When President Obama took office in 2009, the U.S. economy was in the midst of the Great Recession of 2008. Five and a half years later, that historic swoon remains his excuse for continued economic stagnation.

Whoever or whatever is to blame, neither his efforts nor luck nor a natural rebound have managed to restore America's job market to what it was in better times.

The July 3 jobs report was a reminder that the economy is at least creating jobs again, albeit at a rate that barely keeps up with population growth.

And national and state unemployment rates have shown improvement since the job market bottomed out in 2010.

But as the recovery unfolds, it's becoming increasingly clear that another, perhaps more relevant measurement of the U.S. labor market has simply fallen down and cannot get up.

This is the employment-population ratio — that is, the employment rate, or the share of working-age Americans who currently hold jobs.

The unemployment rate measures how many Americans are out of work who are actively seeking jobs.

But the employment rate takes more people into account, and it shows that the economic crisis ushered in an unprecedented reduction in the share of Americans who are actually at work.

To be sure, the traditional unemployment rate has its use. It allows head-to-head comparisons between states that are useful in figuring out where it's easier or harder to find a job.

It's not as useful to compare state employment rates this way. The employment rate can be skewed as much by a state's demography as by its labor market.

To give one example, the employment rate tends to penalize states that feature large, thriving communities of wealthy retirees.

The employment rate is more useful when you look at its change over time. A large swing hints at significant social and economic changes. And if those changes prove to be lasting, they signal a dramatic shift in the economy.

The accompanying charts illustrate that such changes have indeed occurred and do appear to be lasting. They suggest that labor markets in the U.S. and many of its large, important states were crippled in the downturn.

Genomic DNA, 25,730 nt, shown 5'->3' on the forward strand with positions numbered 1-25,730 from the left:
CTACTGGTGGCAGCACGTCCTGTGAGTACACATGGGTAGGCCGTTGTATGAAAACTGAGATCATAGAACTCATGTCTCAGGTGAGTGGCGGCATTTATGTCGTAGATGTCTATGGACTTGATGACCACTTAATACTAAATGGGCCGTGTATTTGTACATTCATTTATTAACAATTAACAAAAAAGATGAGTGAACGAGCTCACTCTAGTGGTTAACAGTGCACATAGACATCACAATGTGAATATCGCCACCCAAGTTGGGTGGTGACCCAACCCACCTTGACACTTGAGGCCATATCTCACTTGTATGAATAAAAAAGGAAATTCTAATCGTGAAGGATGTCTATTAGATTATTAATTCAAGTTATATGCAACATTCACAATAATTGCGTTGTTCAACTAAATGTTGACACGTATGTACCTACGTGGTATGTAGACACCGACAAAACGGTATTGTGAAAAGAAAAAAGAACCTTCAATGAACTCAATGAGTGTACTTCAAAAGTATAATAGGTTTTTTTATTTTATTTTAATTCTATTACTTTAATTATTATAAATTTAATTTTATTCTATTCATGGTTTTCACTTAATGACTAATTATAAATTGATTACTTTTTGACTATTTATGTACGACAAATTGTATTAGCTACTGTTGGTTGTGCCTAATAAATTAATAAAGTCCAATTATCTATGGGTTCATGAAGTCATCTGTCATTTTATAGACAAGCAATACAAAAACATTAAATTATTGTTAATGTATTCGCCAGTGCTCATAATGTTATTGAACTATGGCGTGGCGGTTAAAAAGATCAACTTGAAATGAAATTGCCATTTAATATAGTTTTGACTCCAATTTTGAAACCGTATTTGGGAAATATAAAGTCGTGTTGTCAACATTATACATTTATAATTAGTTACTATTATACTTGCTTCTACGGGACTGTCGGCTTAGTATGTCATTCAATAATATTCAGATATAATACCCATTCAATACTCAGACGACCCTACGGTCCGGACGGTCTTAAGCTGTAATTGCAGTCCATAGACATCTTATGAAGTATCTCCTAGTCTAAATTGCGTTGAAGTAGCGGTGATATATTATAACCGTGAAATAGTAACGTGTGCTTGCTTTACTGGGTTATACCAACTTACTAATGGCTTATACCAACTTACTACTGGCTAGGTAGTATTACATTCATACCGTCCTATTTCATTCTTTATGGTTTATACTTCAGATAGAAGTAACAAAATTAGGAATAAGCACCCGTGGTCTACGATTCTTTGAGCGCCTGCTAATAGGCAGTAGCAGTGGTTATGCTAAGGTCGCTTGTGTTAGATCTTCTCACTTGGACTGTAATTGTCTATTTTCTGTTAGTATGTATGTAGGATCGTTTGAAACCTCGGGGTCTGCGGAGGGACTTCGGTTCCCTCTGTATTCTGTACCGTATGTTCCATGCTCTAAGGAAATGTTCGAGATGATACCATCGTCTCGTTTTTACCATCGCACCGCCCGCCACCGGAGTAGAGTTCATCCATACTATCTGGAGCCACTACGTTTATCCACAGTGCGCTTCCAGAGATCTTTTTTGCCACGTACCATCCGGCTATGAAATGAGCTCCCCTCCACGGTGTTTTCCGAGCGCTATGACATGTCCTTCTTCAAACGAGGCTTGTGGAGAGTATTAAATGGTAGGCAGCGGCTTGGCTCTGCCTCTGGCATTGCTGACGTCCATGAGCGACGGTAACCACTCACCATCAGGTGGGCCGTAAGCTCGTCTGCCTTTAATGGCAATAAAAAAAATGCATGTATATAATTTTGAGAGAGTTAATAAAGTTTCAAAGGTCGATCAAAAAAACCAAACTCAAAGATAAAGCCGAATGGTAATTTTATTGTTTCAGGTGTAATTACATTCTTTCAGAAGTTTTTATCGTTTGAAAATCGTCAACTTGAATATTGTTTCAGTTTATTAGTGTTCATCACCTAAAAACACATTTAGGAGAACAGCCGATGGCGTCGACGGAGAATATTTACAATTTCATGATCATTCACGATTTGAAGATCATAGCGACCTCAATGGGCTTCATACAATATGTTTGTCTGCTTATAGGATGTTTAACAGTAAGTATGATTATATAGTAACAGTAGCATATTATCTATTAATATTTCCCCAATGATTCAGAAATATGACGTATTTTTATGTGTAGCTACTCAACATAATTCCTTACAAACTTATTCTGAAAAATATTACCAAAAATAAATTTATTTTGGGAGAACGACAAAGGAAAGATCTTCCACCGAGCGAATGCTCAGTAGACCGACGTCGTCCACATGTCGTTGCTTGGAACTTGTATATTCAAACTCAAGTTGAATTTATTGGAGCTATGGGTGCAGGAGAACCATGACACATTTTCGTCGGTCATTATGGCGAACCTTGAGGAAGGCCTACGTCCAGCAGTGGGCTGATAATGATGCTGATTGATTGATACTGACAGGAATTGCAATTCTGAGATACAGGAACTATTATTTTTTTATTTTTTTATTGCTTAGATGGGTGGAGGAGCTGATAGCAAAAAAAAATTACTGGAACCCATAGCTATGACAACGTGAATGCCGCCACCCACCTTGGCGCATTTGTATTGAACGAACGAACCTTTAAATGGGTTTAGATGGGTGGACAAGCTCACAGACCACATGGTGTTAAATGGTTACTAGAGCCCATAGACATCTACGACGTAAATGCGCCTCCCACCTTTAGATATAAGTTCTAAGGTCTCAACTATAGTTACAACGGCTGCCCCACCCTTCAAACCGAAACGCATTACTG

The share of working-age Americans who hold jobs has fallen to a multi-decade low, and it has stayed there.

Rather than healing from their injuries, these labor markets have adapted to a new normal in which fewer people work and seek work.

Texas, which sports a dynamic and resilient state economy, was perhaps more prepared to weather tough times than its peers.

In the last seven years, the rapidly growing Lone Star State suffered shallower wounds and is close to healing.

During this period, which includes both the recession and the recovery, Texas' employment rate has jumped past the U.S. average, as well as those of New Jersey and Illinois.

Texas, the adopted home of many immigrants, has managed to put them to work quickly. This has dramatically widened the distance between its own employment rate and those of states with similar stories like California and New York.

Colorado's numbers tell the story of a state whose a relatively dynamic economy and young population have not prevented employment from becoming increasingly scarce.

The Centennial State's GDP grew by 8.6 percent between 2010 and 2013, representing one of the stronger state performances. Yet fewer and fewer of its residents are holding down jobs.

Colorado's employment rate sank from a very high 70 percent in May 2007 to 63 percent in December 2013. It has only just begun to recover in recent months.

And even now, excluding the recent economic hard times, one would have to go back to the Carter presidency to find a time when a smaller share of working-age Coloradans held jobs.

David Freddoso is a Washington Examiner columnist and former editorial page editor for the Examiner. He is also the New York Times-bestselling author of "Spin Masters: How the Media Ignored the Real News and Helped Re-elect Barack Obama." He has also written two other books, "The Case Against Barack Obama" (2008) and "Gangster Government" (2011).